I found this particularly brain wracking at times when I was trying to win him over with my opinions; and it was unnerving trying to do so when he didn’t show any indication whatsoever on his face, for me to gage how I was doing.

Dad was a man of quiet reserve; but when he spoke, people listened. He usually, no wait a minute, he always had interesting, witty, and “whatever, Dad” things to say.

And maybe, just maybe, I can still hear his voice when he slyly told me that just because he didn’t say anything at times, didn’t mean he didn’t know. Uh huh, that would be you, Dad. It’s the quiet ones you have to look out for, because they’re always listening intently!

It was a pleasure to listen and hear from him, his personal thoughts of our lives and family in his words, in his voice during our time together in hospital room 5319.

I listened intently as you talked. I appreciated our time. I miss you.

I spent most evenings and nights with my dad at the hospital. Some nights he was restless and couldn’t sleep, so we talked. And others, we were good just being…being together; which didn’t need a lot of words after awhile. They were familiar, comfortable moments with him. It reminded me of our time watching Columbo together when I was a little girl. I used to sneak downstairs and hide behind a chair while Dad watched the TV. And just at the right moment when I figured he wasn’t looking, I would creep up to him, crawl onto the couch and curl up against him. Then as the show’s ending credits rolled, I snuck back up to bed. Dad and I reminisced about Columbo and I asked him why he never commented on my ‘stealth’ like visits to watch with him when I was younger. He simply summed it up by saying, “It was just our thing”.

So, Dad and I would have our own occasional movie day in room 5319. I brought my portable DVD player, movies and, yes, Columbo! We enjoyed his favorite movie treats that he loved, like red licorice sticks, tootsie lollipops and beer, the pretend kind. It was just our thing!

We always kept the blinds of his hospital room window open. I would turn off the night-lite and we welcomed the night into our moment. Sometimes, I would lie on the bed beside him or other times pull a chair up along the bed and rest there. When I fell asleep lying with Dad, I would wake to dawn with my hand on his chest feeling for the rise and fall of his breathing. I wouldn’t move; just content for that simplest of moments.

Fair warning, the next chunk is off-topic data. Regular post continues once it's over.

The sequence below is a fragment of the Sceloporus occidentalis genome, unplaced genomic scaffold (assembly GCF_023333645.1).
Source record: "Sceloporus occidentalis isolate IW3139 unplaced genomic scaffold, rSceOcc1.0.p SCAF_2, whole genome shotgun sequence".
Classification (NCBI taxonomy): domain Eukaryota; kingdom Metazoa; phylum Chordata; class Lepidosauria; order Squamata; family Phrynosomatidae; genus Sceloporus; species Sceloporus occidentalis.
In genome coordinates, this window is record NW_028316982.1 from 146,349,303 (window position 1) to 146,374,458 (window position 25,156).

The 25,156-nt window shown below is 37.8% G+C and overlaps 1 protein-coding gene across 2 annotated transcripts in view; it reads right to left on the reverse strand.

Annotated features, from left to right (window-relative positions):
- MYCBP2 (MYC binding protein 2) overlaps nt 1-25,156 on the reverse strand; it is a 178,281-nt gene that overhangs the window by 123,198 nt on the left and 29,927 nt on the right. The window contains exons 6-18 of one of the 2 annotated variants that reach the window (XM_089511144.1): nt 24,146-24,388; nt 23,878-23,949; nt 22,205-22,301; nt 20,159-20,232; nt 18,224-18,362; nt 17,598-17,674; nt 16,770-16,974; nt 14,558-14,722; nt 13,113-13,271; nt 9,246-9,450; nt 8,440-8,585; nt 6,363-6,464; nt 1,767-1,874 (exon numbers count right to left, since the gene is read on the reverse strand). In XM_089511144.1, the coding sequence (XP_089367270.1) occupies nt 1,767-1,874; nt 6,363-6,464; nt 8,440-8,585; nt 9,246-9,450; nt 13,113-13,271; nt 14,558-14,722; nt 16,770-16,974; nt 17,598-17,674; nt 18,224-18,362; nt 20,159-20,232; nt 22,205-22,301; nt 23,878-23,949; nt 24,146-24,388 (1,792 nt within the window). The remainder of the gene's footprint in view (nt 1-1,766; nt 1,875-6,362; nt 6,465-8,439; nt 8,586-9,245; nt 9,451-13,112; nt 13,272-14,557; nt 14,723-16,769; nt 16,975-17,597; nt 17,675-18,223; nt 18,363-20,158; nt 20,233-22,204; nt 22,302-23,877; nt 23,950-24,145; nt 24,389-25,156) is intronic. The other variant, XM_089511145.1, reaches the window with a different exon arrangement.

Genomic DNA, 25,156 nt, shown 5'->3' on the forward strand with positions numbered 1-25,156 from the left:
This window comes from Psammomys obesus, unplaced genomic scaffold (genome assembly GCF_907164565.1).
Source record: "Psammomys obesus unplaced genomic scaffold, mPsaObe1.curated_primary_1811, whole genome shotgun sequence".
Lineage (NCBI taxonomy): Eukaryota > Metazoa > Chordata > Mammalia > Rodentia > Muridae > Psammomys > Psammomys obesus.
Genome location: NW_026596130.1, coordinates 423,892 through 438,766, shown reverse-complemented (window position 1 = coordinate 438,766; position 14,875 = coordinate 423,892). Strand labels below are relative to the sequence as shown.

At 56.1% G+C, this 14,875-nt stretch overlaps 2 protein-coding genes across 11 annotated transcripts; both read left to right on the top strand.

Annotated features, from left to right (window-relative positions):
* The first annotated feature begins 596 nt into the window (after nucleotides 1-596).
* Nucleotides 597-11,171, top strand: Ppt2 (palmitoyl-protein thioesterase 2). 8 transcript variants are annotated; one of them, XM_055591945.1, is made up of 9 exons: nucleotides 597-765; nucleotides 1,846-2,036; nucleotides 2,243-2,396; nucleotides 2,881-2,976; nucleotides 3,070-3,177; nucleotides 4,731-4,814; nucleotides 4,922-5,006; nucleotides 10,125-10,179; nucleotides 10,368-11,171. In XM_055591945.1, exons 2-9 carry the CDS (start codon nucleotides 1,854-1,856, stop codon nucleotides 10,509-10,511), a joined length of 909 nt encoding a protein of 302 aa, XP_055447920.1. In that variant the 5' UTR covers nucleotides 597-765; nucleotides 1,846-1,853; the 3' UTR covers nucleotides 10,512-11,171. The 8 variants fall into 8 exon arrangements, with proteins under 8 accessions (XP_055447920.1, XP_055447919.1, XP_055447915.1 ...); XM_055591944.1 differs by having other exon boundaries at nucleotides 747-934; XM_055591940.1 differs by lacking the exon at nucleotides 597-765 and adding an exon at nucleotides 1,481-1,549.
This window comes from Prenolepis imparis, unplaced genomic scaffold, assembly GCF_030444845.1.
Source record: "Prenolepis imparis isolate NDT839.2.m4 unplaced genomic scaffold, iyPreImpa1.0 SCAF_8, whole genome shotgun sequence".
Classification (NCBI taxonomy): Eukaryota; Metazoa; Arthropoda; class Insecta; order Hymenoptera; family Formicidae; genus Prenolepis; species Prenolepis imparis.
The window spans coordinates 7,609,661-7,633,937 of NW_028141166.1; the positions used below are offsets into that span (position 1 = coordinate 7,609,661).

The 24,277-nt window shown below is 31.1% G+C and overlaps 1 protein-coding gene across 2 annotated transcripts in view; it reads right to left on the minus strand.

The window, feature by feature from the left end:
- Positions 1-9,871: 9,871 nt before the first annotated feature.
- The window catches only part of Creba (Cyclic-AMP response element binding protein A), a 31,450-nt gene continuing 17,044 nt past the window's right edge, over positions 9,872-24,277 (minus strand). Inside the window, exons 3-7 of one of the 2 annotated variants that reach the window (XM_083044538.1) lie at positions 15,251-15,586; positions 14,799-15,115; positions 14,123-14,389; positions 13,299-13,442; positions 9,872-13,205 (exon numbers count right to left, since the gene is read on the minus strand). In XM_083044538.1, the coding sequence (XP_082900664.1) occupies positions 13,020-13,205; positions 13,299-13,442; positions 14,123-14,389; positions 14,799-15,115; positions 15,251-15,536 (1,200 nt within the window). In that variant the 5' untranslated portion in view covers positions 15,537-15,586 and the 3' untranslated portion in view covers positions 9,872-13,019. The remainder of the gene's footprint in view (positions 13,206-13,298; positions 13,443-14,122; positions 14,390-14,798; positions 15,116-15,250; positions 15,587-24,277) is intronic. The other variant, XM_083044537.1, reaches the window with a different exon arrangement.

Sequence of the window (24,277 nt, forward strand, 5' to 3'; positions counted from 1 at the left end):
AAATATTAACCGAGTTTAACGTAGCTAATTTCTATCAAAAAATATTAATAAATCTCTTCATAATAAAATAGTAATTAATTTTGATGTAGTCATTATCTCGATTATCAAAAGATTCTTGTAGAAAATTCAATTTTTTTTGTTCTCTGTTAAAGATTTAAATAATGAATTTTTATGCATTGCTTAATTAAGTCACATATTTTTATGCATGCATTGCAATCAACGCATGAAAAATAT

When Dad still had his voice, he would softly ask me to pull the blinds down to the brightness of the rising morning. And before I left, shortly after breakfast, I would lift the blinds up, so Dad could look at the outside world he once lived in. I’m pretty sure we became a little competitive after awhile of who would wake up first to request the other to do the blinds. We both knew it would be me anyway, but for some reason, we seemed to be keeping score.

In a tender moment one morning, just before I anticipated Dad and I beginning our morning ritual with the blinds, Dad whispered that it was in the morning, like this, that he wanted to go…

...we pinky swore…

And when that first morning came after his voice fell silent, I spoke the words for him. But I only pulled the blinds down just enough to shade the bright, as we both knew the blinds wouldn’t move for the rest of the day.

And in time, another first morning came when Dad’s eyes closed to the outside world, so I just left the blinds up. We had stopped keeping score and I conceded in what I thought was a rather gracious sportsmanlike gesture, that he was the winner of the most blind requests. Now, I’m pretty certain I saw a smirk ever so slightly at the corner of Dad’s mouth smugly whispering back at me, ‘I know’. For the rest of the mornings thereafter, the morning sun was welcomed to stay awhile, warming on his face. He could no longer see the outside, but he would feel it.

I look back now, as I do every now and then, revisiting snippets in a lifetime of memories of my father…

…and I think I can still hear what your voice sounds like in my head, Dad, but I know I’m fooling myself. I’m just sad that I can see you, but the sound of your voice has long gone silent.